An arrow struck Henry IV’s son, the 16-year-old Prince of Wales, in the head, penetrating six inches beneath his left eye. If historical accounts are to be believed, the pain was tantamount to stepping on a lego, but with your face. Unimaginable.

The young prince was immediately placed into the royal care of England’s best surgeons. In the end, the only things they accomplished were breaking the arrow shaft, embedding the arrowhead even deeper into the prince’s skull, and just narrowly missing the brain stem. Truly, the best medical care of the day.

Like an episode of House, the medical staff needed someone who didn’t play by the rules. Someone bold, someone daring, a Hugh Laurie before Hugh Laurie. That’s right, what they needed was…a formerly imprisoned coin counterfeiter named John Bradmore. Truly, the best medical care of the day.

Sarcasm aside, Bradmore was actually the most capable surgeon at the prince’s aid. Upon arriving, Bradmore recognized that any more human meddling with the arrowhead would produce a very dead prince. Thus, using his metalworking skills (the very same that landed him in prison), he devised an extraction instrument, but this would take time. He subsequently recognized that they needed to immediately disinfect the prince’s festering new facehole. The solution? The apiary antiseptic that is our friend, honey.

Apparently, honey “offers antibacterial activity, maintains a moist wound condition, and its high viscosity helps to provide a protective barrier to prevent infection,” making it the perfect remedy. Bradmore poured it into the prince’s wound and then got to work on the extraction device. He finished it, placing it on the prince’s sticky face and skillfully removing the arrowhead.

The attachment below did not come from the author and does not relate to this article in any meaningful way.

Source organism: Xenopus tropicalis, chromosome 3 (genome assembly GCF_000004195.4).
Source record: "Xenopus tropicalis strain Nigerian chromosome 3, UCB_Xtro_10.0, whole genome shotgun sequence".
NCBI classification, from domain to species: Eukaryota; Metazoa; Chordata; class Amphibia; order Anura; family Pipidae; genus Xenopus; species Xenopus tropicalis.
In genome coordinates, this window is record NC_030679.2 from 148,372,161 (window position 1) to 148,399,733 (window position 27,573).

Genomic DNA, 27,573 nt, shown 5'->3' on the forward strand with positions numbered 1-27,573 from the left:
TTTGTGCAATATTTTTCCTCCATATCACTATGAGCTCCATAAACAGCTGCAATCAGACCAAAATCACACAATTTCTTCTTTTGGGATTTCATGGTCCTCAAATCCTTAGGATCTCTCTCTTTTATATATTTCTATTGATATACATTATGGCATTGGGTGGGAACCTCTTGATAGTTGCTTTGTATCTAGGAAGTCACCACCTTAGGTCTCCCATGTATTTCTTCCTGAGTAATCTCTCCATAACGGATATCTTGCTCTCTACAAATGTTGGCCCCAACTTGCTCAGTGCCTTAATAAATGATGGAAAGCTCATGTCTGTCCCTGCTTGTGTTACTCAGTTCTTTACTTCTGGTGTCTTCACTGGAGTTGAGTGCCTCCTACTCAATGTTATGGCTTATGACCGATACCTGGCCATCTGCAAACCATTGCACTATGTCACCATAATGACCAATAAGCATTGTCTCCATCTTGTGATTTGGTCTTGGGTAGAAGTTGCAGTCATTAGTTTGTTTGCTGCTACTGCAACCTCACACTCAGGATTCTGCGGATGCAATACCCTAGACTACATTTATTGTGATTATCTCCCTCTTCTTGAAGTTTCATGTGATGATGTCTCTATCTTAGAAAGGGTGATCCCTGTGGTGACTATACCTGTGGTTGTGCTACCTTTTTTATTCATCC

This operation saved the Prince of Wales. This son of Henry IV grew up into Henry V, one of England’s most beloved kings. During the 116-year-long Hundred Years’ War, Henry led English forces in an invasion of France. He and his “band of brothers” proceeded to obliterate the French knights at the decisive Battle of Agincourt. His key to success? None other than the English longbow.

The Honey War

In 1837, Missouri hired a surveyor named John C. Brown to retrace its northern border, originally set along the 1816 Sullivan Line. Brown’s subsequent resurvey was a nightmare for a number of reasons, the foremost of which being that Sullivan Line’s eastern endpoint, the “rapids of the River Des Moines,” possessed a unique geographical quality also shared by the Mountains of Kong and the nation of Poyais: they didn’t exist.  Nine out of ten geographers would agree that it’s generally difficult to find a place that doesn’t exist, let alone start a border from there.